Five Great British Climbs

Words by Tom Epton

Britain is not what one would describe as an alpine nation, our highest peaks top out at around 1300m and the highest paved road in Scotland is not quite 700m. But this doesn’t mean Britain does not have some iconic, steep and difficult climbs. This list is not exhaustive but does include climbs from the London 2012 road race to the hill in the Hovis advert. Britain is full of top-class climbs for you to attack – here’s five of the best.

Cairnwell Pass

Length – 8.17km

Average Gradient – 4%

KOM time – 17:17

The longest on our list by quite some distance, Cairnwell Pass is able to boast that it’s Britain’s highest paved road at 670m. It’s in the Scottish Highlands and at its summit is a Ski Centre. One mile from the top is a beautiful double switchback turn known as The Devil’s Elbow which pitches up to 17%. Don’t let the shallow average gradient fool you, this climb is tough, long, possibly quite cold, and has some steep ramps.

Road in Scottish Highlands

Pen Y Pass

Length – 3.88km

Average Gradient – 6%

KOM time – 8:25

This is probably one to avoid at the height of tourist season as it’s popular with hikers visiting Snowdon. The road was built in the early 19th Century to get ore from the mines on Wales’ highest peak down to Llanberis. As well as the road’s interesting history, challenging gradient and decent length, it has a café on the top – which by all reports is quite good. The KOM on this hill was set by hill-climbing legend Dan Evans. He managed to average 448W for over 8 minutes. I think it might be time to have a go at that…

Benbradagh from Legavallon

Length – 4.41km

Average Gradient – 7.3%

KOM time – 17:18

With only 124 Strava entries this is a lesser-known climb, but with an average gradient of 7.3% and a brief descent in the middle, this is a tough one. Situated in Northern Ireland near Dungiven, the climb splits the peaks of Benbradagh and Boviel. It has a few twists and turns on the steeper pitches near the top which reach gradients of up to 23.4% according to GPS data. Benbradagh is the 564th summit on the island of Ireland, so if hills are your thing (and you’re reading this so they probably are) then it might be time to head across on the ferry. The mountain was used as a military base from World War 2 up until the 1970s and is popular with paragliders.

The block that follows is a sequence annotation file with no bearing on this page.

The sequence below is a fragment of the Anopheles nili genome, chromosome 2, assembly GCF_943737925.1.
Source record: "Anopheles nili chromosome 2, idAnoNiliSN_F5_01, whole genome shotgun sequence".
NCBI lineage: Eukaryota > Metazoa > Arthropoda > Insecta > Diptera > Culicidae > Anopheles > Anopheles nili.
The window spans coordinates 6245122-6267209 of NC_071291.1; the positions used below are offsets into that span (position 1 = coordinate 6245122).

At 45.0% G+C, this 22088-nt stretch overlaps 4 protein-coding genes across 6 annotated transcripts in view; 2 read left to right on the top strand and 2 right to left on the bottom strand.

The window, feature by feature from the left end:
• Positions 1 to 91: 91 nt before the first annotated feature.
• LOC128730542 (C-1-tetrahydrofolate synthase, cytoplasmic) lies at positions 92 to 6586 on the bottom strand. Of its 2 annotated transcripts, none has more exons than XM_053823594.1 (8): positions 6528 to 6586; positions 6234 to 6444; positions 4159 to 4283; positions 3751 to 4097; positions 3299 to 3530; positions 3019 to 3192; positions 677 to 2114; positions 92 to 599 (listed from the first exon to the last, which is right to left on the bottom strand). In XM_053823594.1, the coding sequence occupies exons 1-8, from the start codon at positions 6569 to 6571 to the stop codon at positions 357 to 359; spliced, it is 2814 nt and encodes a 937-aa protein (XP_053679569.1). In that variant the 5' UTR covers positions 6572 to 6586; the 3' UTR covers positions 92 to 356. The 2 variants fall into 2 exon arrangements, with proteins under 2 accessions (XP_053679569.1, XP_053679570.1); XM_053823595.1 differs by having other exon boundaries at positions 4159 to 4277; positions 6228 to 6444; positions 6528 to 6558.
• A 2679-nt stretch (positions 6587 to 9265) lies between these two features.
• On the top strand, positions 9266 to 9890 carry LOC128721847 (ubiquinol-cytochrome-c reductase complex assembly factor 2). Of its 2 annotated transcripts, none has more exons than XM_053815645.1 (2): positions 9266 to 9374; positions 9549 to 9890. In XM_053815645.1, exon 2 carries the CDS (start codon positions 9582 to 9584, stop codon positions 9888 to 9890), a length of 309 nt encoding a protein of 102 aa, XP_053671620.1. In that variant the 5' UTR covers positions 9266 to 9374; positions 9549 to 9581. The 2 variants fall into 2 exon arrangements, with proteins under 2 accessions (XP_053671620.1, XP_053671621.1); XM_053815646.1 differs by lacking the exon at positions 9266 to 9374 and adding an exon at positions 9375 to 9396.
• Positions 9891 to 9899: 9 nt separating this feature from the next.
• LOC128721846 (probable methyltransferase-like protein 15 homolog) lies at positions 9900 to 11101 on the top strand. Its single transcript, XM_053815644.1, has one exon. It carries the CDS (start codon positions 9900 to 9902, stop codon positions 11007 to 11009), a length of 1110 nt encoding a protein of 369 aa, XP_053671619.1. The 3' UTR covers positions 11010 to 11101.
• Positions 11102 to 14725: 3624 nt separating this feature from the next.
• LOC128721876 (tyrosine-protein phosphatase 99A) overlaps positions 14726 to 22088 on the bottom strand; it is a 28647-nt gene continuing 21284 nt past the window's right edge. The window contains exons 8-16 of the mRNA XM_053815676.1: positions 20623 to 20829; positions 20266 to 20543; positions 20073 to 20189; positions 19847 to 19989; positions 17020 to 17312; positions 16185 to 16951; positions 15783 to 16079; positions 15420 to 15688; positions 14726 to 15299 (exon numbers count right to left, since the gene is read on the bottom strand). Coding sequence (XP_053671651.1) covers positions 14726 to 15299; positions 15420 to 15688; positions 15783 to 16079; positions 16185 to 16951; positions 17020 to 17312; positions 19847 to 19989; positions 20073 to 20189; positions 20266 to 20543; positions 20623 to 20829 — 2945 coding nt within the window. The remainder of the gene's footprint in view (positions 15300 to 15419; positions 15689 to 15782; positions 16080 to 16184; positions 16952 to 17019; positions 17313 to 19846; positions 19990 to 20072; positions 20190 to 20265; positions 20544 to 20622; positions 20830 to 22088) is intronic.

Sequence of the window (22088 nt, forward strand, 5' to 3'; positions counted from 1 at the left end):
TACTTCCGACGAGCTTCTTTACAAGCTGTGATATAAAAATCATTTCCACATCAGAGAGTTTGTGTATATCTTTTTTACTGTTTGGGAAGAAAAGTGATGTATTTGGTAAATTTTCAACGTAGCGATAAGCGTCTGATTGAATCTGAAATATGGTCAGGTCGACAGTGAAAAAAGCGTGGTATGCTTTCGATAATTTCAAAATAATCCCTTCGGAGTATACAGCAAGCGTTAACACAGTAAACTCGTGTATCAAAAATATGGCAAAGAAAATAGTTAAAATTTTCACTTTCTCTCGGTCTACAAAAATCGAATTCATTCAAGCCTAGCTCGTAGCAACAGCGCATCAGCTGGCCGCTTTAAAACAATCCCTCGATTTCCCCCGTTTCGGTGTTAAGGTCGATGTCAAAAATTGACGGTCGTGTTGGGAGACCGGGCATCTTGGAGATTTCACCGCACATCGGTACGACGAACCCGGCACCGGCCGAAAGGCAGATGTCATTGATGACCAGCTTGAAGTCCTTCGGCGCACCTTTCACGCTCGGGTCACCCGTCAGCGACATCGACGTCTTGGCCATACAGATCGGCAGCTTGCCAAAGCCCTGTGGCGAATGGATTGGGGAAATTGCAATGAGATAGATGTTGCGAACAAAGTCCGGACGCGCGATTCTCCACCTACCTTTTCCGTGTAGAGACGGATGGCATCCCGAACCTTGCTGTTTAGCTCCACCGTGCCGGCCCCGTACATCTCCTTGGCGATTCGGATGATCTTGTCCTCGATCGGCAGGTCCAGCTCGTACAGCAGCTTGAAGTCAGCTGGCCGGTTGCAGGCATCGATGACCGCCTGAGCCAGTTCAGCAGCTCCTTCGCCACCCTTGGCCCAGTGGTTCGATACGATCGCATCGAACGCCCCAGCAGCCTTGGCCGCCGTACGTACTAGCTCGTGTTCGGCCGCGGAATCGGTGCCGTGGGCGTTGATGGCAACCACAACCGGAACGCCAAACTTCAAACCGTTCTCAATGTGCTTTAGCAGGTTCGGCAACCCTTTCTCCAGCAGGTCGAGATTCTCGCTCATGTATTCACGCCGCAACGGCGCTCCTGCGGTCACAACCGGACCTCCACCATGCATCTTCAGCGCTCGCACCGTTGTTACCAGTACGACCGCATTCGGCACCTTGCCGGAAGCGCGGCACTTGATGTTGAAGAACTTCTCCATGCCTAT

Box Hill

Length – 2.50km

Average Gradient – 4.7%

KOM time – 4:33

This is a selection that some will execrate while others will cheer. The reality is – Box Hill is iconic. The scenes of the road race flying past the crowd lined grass bank and up the hairpins were magnificent. Since the games it’s turned into a cycling Mecca, especially for the inhabitants of Surrey – rarely will you be the only cyclist on the climb. The Strava segment is insanely competitive too with 107,755 entries. The fastest time up was set in July 2021 by Zeb Kyffin who managed 499W average. The fastest woman up Box Hill was ‘Greti B’ in a time of 5:19.  Anything under 6 minutes up this climb is very competitive. This climb also has a café at the top which is run by the National Trust.

Gold Hill

Length – 0.16km

Average Gradient – 16%

KOM time – 29s

Cobbled climb
The Hill featured in Britain’s favourite advert, Nick Fewings – Unsplash.

A somewhat rogue final entry into this list with a different profile, Gold Hill, also known as the “Hovis Hill”, is a steep cobbled climb in Shaftsbury, Dorset. It has maximum pitches of 22% and is a climb that would fit nicely in Flanders. Getting up this climb is a challenge on account of it being viciously steep and cobbled. This road found fame in 1973 as a Hovis (the bread people) advert depicting a cyclist struggling up walking his bike and absolutely sending it back down once he’d delivered the bread. It was ‘Britain’s favourite TV advert’ at one point in time. Can you beat the Hovis boy and ride all the way up? It would be amazing if we could send a bike race up this hill, imagine the drama! Just be careful on the way back down, cobbled descents are sketchy at the best of times, let alone when the gradient is -16%.

Britain is not an alpine nation but it does have, across England, Scotland, Northern Ireland and Wales, a varied series of long twisty, short cobbled and iconic climbs. This list is by no means exhaustive and has left out famous climbs like Hardknott Pass, ‘The Struggle’ and the beautiful Cheddar Gorge. There’s a huge list of stunning, tough and rewarding climbs for you to ride up and (safely) bomb down the descents. From Box Hill to Benbradagh The United Kingdom of Great Britain and Northern Ireland is a wonderful place to ride a bike.

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